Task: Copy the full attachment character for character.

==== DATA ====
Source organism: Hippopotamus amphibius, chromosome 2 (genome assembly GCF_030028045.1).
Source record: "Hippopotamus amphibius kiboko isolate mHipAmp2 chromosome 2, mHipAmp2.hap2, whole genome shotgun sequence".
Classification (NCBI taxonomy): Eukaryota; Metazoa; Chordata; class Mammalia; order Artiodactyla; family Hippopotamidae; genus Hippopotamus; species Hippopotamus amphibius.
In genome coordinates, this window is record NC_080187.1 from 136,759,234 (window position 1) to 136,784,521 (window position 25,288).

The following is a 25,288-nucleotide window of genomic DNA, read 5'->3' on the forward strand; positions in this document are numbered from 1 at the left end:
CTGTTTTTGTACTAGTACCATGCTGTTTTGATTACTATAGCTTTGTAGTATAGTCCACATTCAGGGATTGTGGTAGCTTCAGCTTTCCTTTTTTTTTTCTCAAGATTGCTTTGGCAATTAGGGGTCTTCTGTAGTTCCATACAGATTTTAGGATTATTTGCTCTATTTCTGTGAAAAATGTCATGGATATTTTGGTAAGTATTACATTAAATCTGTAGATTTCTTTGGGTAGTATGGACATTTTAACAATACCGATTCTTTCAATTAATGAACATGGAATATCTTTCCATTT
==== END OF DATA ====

Source organism: Hippopotamus amphibius, chromosome 2 (genome assembly GCF_030028045.1).
Source record: "Hippopotamus amphibius kiboko isolate mHipAmp2 chromosome 2, mHipAmp2.hap2, whole genome shotgun sequence".
Classification (NCBI taxonomy): Eukaryota; Metazoa; Chordata; class Mammalia; order Artiodactyla; family Hippopotamidae; genus Hippopotamus; species Hippopotamus amphibius.
In genome coordinates, this window is record NC_080187.1 from 136,759,234 (window position 1) to 136,784,521 (window position 25,288).

The following is a 25,288-nucleotide window of genomic DNA, read 5'->3' on the forward strand; positions in this document are numbered from 1 at the left end:
CTGTTTTTGTACTAGTACCATGCTGTTTTGATTACTATAGCTTTGTAGTATAGTCCACATTCAGGGATTGTGGTAGCTTCAGCTTTCCTTTTTTTTTTCTCAAGATTGCTTTGGCAATTAGGGGTCTTCTGTAGTTCCATACAGATTTTAGGATTATTTGCTCTATTTCTGTGAAAAATGTCATGGATATTTTGGTAAGTATTACATTAAATCTGTAGATTTCTTTGGGTAGTATGGACATTTTAACAATACCGATTCTTTCAATTAATGAACATGGAATATCTTTCCATTT